The San Diego Zoo quickly became known as the “nursery” of all zoos for the proliferation of offspring every year, a viable sign of contented, healthy animals.Belle wished that every Zoo visitor would just pause, be patient, and spend time quietly watching the animals being themselves. Throughout the 1930s and ‘40s, in an era when most people only saw wild animals as performers in a traveling circus,

Belle appealed to the public in newspaper interviews to not poke, prod or throw rocks at the specimens to make them move. So those “up close and personal engagements with the animals” that Arnold and Christopher Barclay miss have been modified over the years out of necessity for the benefit and protection of the animals as much as for the people.

  • Beth Wagner Brust
  • La Jolla
The comparisons are from last semester (Spring ’16) and the classes are all large-enrollment classes.

SDSU’s textbook fail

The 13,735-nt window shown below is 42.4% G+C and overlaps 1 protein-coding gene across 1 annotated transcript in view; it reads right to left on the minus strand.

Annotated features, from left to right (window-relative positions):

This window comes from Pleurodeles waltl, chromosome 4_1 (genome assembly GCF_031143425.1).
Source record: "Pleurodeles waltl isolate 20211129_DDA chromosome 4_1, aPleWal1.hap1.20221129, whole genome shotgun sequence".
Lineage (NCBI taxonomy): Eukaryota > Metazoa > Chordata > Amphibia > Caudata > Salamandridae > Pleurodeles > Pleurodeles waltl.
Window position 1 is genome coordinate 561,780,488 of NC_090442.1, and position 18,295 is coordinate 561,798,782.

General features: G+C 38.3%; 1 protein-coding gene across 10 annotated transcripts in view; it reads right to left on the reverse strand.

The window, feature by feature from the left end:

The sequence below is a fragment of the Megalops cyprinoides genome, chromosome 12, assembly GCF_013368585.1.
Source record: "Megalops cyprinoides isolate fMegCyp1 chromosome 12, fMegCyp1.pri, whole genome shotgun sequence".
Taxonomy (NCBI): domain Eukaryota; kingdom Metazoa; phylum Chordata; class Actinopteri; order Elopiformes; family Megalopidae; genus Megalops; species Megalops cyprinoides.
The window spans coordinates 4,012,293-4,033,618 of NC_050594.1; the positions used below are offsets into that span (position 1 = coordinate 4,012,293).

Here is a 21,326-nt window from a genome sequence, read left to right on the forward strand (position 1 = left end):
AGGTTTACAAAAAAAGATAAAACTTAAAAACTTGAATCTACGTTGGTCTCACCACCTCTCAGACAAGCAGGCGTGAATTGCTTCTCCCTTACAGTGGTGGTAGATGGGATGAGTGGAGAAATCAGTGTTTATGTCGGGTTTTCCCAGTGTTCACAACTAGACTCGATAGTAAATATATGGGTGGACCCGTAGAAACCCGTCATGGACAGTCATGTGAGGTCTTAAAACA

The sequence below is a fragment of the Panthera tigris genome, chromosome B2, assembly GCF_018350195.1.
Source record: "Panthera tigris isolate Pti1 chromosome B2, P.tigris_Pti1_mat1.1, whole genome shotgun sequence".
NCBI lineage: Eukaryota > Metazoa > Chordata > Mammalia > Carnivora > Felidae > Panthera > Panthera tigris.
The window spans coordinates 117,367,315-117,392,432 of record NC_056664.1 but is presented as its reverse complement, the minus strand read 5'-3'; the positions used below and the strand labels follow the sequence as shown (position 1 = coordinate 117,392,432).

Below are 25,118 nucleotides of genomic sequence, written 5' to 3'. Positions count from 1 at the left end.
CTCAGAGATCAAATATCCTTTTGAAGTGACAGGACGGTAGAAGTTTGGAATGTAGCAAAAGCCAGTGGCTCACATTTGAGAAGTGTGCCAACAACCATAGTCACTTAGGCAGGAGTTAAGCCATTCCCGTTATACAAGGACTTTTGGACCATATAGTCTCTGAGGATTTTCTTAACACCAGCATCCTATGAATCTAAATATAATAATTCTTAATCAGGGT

Textbook prices have increased by 1,041% since 1977, because a small number of textbook companies have monopolized the market so much that they can raise the prices as they please (“Discount textbook shop forced out at San Diego State,” City Lights, August 24, 2016). Students suffer when they do not have access to the materials required to succeed. CALPIRG research suggests that 2 out every 25 students have failed a class due to inability to afford course materials. This is unacceptable.

I find it absolutely appalling that Aztec Shops raised the rent by 32%, preventing KB Shops from staying open and selling textbooks at a discounted price, like they had been doing for over 40 years. Like Appel stated “the original intent of the business was to provide students with alternatives’’ and now students are in a position to be taken advantage of by the textbooks market.

There are many changes needed to re-shape the US education system to allow everyone to have equal opportunity to succeed in education. We UCSD CALPIRG students are currently working to get the UC Regents to establish a grant program to incentivize faculty to use open-access resources. This is just one of many steps to take that would benefit millions of students and the communities they serve.

  • Sky-Lauryn White
  • La Jolla